There’s an abundance of studies that suggest sleep apnea and high blood pressure are connected and dangerous together. Around 25 million individuals in the U.S. have sleep apnea, according to the American Academy of Sleep Medicine. Obstructive sleep apnea (OSA) occurs when your breathing is interrupted briefly and repeatedly while you sleep. It’s been found to increase your risk for high blood pressure.
Chronic loud snoring is a telltale sign of OSA, combined with sounds of choking or gasping. Usually, the individual with OSA doesn’t even realize they’re snoring and it takes a bed partner or family member to point it out to them. Not all people with OSA snore though.
Daytime sleepiness is another main indicator of OSA.
Untreated sleep apnea and cause:
The leading cause of death in the U.S. is heart disease, and high blood pressure is a huge risk factor for heart disease.
There’s strong evidence for the cause and effect relationship between sleep apnea and hypertension, and the American Heart Association says people really should know this. OSA is also linked with obesity, which is a risk factor for stroke and heart disease.
Research shows high blood pressure, often called the “silent killer,” may cause sleep apnea or worsen sleep apnea patient’s breathing. Both high blood pressure and sleep apnea have been associated with a substantially increased risk of severe complications, like heart attack and stroke.
Studies found OSA might contribute to poor blood pressure control and that 70 percent of patients with resistant hypertension have OSA. One study found a strong link between untreated severe OSA and the risk of elevated blood pressure even when high blood pressure medications were taken.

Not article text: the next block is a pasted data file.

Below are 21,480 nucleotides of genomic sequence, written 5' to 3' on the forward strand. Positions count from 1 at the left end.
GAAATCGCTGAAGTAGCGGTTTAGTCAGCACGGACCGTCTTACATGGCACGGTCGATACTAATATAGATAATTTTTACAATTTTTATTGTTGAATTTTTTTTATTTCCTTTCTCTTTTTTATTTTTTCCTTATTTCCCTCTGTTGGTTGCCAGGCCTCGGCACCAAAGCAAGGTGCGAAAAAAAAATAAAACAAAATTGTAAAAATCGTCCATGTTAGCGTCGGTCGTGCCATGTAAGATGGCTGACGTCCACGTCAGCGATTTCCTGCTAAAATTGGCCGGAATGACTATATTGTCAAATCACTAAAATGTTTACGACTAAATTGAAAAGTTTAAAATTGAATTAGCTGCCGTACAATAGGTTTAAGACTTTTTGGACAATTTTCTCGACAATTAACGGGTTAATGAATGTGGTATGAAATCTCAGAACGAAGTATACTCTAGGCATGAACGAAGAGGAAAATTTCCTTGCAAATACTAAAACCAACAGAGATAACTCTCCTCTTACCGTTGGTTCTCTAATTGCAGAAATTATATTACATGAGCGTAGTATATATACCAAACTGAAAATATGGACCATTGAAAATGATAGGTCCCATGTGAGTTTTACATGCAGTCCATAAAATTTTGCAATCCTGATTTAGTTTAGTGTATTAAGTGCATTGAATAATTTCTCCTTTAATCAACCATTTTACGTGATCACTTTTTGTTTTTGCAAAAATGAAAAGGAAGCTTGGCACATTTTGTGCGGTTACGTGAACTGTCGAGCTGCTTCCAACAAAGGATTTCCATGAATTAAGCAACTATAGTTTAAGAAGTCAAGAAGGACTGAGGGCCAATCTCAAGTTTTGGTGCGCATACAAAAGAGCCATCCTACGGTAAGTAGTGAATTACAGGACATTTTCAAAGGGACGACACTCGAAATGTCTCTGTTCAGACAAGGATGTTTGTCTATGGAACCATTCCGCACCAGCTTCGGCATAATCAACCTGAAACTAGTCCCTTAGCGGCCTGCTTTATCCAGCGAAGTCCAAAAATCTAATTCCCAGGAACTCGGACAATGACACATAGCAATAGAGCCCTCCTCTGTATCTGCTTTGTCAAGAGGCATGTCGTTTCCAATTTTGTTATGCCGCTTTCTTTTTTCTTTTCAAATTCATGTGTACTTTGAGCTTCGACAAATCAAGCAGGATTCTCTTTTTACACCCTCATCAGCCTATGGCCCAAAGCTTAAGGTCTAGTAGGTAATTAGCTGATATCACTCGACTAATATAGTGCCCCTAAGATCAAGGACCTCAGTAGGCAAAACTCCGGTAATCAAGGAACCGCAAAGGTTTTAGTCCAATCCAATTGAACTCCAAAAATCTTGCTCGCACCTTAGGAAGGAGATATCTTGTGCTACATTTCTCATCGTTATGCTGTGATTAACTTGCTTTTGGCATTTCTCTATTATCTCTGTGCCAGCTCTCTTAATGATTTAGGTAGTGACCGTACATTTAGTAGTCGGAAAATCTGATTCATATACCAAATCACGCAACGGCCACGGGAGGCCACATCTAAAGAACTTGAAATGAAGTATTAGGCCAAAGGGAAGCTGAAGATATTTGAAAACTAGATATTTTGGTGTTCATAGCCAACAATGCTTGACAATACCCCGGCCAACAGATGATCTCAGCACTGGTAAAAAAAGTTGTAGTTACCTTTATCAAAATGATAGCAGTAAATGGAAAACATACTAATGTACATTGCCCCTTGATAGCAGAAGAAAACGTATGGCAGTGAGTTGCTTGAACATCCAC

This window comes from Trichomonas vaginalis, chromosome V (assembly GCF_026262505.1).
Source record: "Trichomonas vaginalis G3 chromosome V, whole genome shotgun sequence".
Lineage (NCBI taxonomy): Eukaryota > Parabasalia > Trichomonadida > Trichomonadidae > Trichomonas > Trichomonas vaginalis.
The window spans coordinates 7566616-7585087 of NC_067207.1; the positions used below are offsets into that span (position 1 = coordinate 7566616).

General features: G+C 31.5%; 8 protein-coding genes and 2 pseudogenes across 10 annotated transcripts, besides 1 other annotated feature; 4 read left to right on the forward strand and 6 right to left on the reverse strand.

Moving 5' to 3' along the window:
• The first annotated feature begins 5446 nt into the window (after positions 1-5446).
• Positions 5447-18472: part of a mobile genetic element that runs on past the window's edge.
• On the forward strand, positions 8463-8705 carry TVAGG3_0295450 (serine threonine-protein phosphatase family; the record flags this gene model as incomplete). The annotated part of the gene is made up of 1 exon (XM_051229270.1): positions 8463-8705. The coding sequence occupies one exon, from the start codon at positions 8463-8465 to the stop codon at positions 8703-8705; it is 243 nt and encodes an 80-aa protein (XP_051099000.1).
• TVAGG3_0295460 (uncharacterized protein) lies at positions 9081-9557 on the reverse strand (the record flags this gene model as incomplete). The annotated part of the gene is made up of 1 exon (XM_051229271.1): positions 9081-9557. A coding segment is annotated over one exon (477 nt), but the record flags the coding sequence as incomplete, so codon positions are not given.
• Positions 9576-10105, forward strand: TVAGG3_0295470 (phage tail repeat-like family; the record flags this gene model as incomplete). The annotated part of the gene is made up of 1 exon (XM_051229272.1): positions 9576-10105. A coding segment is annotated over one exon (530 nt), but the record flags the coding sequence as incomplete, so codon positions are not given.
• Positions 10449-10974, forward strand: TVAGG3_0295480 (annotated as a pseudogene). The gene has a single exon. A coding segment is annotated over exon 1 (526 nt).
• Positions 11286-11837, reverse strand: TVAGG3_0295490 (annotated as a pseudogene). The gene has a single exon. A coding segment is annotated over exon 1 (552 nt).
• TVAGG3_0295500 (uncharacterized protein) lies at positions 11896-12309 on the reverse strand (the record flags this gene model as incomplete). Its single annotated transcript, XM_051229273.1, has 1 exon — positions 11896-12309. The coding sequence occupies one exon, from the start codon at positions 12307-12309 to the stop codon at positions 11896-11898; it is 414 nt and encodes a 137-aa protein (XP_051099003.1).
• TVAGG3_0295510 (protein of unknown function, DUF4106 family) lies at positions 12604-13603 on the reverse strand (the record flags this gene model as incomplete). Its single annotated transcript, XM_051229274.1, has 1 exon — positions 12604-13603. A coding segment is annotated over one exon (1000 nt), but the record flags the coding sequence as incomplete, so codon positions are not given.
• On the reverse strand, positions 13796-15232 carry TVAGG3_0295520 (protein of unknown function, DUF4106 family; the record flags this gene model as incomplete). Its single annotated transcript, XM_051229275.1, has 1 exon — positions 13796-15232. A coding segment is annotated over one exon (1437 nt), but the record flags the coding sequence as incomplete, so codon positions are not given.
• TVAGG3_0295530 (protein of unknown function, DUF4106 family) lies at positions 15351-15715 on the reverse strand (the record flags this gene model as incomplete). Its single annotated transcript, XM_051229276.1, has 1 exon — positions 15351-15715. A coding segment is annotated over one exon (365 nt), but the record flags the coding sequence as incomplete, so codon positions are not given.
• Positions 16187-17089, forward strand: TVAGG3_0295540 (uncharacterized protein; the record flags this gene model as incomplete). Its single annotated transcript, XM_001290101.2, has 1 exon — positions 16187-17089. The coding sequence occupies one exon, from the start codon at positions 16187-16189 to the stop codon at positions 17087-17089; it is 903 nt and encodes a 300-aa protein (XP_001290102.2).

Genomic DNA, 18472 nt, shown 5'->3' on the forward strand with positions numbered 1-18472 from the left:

The study involved individuals with established heart disease, cardiovascular risk factors and moderate to severe OSA. Resistant elevated blood pressure in people with severe sleep apnea taking a minimum of three antihypertensive medicines, including a diuretic was 58.3 percent more prevalent than the 28.6 percent of individuals with moderate sleep apnea also taking medications.
After analyzing even further, researchers found the chances of resistant elevated blood pressure were four-time greater in individuals with untreated severe OSA even after making adjustments for possible confounders like:
The findings of the study suggest severe OSA contributes to poor blood pressure even with the use of aggressive medication.
So, what is this cause-and-effect relationship between hypertension and sleep apnea?
When you’re not breathing, your blood pressure rises and your body’s oxygen level falls, signaling receptors that alert your brain. Your brain responds by sending signals through your nervous system basically telling your blood vessels to “tighten up” to increase the oxygen flow to your brain and heart since they have priority.
The issue is what goes on during the night often carries over in the day, even when you’re awake. The low nighttime oxygen levels seem to trigger several processes that persist during the day, even when you’re breathing normally.
If you’re having a problem managing high blood pressure, increasing your physical activity, changing your diet and taking hypertension medication can all help. But, if you have OSA, the best thing you can do for your hypertension is to treat your sleep apnea potentially with lifestyle changes, an oral appliance, or a CPAP/BiPAP device.